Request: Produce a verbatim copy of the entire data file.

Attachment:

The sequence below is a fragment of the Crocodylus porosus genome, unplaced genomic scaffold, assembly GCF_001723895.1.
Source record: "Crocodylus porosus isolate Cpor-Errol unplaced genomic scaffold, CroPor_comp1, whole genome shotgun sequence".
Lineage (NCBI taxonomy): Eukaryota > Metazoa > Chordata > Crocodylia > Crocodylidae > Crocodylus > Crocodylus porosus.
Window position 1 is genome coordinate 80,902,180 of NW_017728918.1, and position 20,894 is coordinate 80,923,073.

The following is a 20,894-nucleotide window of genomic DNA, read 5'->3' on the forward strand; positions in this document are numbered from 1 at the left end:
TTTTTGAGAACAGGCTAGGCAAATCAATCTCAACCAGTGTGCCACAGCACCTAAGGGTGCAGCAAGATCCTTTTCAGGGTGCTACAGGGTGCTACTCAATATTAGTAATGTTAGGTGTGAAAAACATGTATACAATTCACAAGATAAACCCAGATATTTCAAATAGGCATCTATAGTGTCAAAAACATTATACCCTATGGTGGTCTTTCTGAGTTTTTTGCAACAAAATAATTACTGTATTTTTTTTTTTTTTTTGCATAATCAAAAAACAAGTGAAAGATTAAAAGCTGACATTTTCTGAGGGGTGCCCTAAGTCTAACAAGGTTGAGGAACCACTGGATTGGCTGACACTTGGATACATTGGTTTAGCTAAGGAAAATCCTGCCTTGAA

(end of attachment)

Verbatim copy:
The sequence below is a fragment of the Crocodylus porosus genome, unplaced genomic scaffold, assembly GCF_001723895.1.
Source record: "Crocodylus porosus isolate Cpor-Errol unplaced genomic scaffold, CroPor_comp1, whole genome shotgun sequence".
Lineage (NCBI taxonomy): Eukaryota > Metazoa > Chordata > Crocodylia > Crocodylidae > Crocodylus > Crocodylus porosus.
Window position 1 is genome coordinate 80,902,180 of NW_017728918.1, and position 20,894 is coordinate 80,923,073.

The following is a 20,894-nucleotide window of genomic DNA, read 5'->3' on the forward strand; positions in this document are numbered from 1 at the left end:
TTTTTGAGAACAGGCTAGGCAAATCAATCTCAACCAGTGTGCCACAGCACCTAAGGGTGCAGCAAGATCCTTTTCAGGGTGCTACAGGGTGCTACTCAATATTAGTAATGTTAGGTGTGAAAAACATGTATACAATTCACAAGATAAACCCAGATATTTCAAATAGGCATCTATAGTGTCAAAAACATTATACCCTATGGTGGTCTTTCTGAGTTTTTTGCAACAAAATAATTACTGTATTTTTTTTTTTTTTTTGCATAATCAAAAAACAAGTGAAAGATTAAAAGCTGACATTTTCTGAGGGGTGCCCTAAGTCTAACAAGGTTGAGGAACCACTGGATTGGCTGACACTTGGATACATTGGTTTAGCTAAGGAAAATCCTGCCTTGAA